Robin James Smith Jonathan Ablitt Patrik Dahl Sylvia Hoyland Patricia Jimenez Zoe John Fiona Long Lucy Sheehan Joseph Williams

Ethnography and the New Normal. Observational studies, analytic orientations, and practical ethics

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This article responds to a number of broad-brush claims and statements pertaining to ethnographic research during the Covid-19 pandemic: namely, that ethnographic (and qualitative) research is impossible; that it is unethical; and that the pandemic represents a breach and has produced a new normal form of interaction order. The article draws from observations in public space and from one author’s ongoing fieldwork. We focus on a) an empirical analytic stance toward interaction in this so called unprecedented context, b) the occasioned and situated character of pandemic actions and members’ uses of existing methods, and, c) a discussion of ethical considerations grounded in a de-reification of the categories observer and observed. In summary, the article makes a strong case for ethnography as being possible, and possibly important, and aims to illustrate the highly contextual character of whether and when and how ethnographic research might continue during, and indeed immediately following, the pandemic.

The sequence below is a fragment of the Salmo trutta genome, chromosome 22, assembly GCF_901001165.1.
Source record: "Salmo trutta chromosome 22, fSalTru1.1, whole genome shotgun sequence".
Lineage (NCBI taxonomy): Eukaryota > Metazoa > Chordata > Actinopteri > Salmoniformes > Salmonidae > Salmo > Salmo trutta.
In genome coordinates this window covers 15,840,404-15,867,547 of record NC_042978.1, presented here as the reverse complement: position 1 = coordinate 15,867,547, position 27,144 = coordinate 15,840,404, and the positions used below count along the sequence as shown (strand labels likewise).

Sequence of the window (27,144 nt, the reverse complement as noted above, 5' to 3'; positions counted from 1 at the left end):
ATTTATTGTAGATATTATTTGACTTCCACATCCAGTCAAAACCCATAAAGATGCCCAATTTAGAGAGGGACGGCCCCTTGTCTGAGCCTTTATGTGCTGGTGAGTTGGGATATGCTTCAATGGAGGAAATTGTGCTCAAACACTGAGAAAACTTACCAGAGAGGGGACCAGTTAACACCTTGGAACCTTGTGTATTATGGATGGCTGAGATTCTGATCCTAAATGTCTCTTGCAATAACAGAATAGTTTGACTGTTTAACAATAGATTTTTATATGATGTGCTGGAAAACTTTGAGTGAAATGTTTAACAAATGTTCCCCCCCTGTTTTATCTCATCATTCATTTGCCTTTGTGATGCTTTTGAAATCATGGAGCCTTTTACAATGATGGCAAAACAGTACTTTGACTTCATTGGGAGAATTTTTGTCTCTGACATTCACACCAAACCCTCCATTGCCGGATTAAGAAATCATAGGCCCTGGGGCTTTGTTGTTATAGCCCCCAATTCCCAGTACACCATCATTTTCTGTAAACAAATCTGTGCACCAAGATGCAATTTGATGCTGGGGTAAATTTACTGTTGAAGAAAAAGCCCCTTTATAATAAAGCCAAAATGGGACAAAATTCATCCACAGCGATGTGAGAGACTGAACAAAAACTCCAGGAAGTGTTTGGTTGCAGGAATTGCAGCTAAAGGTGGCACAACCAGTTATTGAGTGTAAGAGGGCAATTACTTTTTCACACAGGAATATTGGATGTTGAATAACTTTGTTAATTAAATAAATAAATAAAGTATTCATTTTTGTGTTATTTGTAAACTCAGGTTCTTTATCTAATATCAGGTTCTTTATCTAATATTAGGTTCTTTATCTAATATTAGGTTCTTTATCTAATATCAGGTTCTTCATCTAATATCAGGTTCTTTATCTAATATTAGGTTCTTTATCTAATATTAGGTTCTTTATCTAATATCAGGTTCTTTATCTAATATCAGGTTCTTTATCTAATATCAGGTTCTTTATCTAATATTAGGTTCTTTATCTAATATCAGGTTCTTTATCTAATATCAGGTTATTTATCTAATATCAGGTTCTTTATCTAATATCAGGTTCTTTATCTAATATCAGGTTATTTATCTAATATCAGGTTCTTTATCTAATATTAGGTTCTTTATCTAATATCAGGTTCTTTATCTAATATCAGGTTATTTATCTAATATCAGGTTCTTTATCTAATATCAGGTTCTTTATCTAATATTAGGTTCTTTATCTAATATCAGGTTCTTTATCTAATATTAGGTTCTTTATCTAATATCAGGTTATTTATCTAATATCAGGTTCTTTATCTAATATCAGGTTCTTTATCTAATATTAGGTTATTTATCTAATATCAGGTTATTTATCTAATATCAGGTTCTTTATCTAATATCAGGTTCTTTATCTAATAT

• ethnography
  • interaction
  • public space
  • ethics
  • Covid-19


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